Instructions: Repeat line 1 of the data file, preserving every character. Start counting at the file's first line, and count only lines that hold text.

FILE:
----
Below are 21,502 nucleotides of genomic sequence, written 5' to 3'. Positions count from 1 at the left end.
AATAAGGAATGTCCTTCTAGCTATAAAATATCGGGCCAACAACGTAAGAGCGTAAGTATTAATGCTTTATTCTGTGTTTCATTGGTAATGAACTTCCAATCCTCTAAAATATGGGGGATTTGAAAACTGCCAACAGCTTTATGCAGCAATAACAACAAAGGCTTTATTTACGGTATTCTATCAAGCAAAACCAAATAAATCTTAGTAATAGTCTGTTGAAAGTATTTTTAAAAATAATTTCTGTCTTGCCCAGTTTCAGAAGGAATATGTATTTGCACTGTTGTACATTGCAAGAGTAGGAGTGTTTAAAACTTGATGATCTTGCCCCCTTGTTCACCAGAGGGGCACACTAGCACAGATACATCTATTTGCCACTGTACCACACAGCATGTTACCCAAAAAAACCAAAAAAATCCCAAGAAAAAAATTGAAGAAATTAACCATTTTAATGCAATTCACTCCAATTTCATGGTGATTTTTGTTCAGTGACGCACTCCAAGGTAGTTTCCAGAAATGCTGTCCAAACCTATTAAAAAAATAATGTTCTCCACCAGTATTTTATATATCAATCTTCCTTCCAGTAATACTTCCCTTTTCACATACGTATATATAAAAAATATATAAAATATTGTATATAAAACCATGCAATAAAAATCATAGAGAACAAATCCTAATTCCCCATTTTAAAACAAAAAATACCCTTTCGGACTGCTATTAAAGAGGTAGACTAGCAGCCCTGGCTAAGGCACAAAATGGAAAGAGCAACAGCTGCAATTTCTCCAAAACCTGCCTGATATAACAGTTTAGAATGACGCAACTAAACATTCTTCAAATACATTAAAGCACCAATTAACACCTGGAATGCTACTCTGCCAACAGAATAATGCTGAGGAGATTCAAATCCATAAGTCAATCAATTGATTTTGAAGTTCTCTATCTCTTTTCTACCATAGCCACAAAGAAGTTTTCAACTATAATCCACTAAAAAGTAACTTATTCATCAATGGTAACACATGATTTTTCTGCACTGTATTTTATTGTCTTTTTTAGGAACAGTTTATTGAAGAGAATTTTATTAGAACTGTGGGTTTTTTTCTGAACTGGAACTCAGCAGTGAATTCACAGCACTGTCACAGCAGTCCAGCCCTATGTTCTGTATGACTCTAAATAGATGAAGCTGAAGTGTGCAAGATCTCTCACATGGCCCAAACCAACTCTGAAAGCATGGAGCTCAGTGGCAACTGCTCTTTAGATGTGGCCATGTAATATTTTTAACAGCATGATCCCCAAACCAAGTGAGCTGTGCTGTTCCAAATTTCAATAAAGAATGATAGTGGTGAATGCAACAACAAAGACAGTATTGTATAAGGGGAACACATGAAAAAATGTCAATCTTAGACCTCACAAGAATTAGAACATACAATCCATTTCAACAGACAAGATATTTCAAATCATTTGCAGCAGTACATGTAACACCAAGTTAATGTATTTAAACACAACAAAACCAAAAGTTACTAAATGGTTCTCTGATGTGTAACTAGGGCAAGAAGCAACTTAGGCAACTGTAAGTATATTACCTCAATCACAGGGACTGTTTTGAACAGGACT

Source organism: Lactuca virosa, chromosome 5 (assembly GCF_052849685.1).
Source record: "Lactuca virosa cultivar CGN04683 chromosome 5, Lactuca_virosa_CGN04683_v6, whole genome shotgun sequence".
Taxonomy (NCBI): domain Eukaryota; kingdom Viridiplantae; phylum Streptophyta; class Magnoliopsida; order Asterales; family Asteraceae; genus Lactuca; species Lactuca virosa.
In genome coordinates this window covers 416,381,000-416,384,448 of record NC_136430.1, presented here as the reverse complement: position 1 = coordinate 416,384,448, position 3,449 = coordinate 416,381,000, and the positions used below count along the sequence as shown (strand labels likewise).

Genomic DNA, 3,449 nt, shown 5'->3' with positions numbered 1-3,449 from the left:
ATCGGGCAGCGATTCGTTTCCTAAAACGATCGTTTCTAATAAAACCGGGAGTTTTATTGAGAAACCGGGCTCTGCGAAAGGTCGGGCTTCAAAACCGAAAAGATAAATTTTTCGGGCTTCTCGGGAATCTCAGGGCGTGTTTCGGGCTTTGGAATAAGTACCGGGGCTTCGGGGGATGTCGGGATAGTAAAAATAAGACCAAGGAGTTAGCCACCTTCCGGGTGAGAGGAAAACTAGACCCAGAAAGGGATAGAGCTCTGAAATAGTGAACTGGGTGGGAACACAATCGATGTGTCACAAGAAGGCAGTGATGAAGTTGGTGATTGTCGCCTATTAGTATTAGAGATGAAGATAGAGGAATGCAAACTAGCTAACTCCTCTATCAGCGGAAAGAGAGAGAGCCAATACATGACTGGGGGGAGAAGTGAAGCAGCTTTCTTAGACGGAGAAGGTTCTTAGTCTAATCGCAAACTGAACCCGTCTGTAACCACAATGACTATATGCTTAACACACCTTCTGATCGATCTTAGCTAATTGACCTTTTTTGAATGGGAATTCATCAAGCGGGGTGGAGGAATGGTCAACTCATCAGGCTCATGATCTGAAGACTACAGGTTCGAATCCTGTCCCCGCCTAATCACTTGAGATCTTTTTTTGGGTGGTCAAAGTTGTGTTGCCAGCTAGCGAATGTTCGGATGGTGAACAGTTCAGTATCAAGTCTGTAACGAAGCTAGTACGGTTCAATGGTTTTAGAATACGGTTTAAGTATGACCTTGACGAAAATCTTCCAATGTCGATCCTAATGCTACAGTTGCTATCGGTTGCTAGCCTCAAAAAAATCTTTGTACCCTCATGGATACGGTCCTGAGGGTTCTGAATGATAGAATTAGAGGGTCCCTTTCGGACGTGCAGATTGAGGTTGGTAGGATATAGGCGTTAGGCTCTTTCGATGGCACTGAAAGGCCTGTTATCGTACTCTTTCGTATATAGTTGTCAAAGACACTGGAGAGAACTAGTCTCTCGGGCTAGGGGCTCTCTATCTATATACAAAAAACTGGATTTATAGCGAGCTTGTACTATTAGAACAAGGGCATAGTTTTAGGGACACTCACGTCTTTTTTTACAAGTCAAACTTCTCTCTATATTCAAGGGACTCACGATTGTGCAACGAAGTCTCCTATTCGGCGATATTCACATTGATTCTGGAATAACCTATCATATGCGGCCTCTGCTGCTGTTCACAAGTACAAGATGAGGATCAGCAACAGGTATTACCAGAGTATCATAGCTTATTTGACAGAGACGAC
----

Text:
Below are 21,502 nucleotides of genomic sequence, written 5' to 3'. Positions count from 1 at the left end.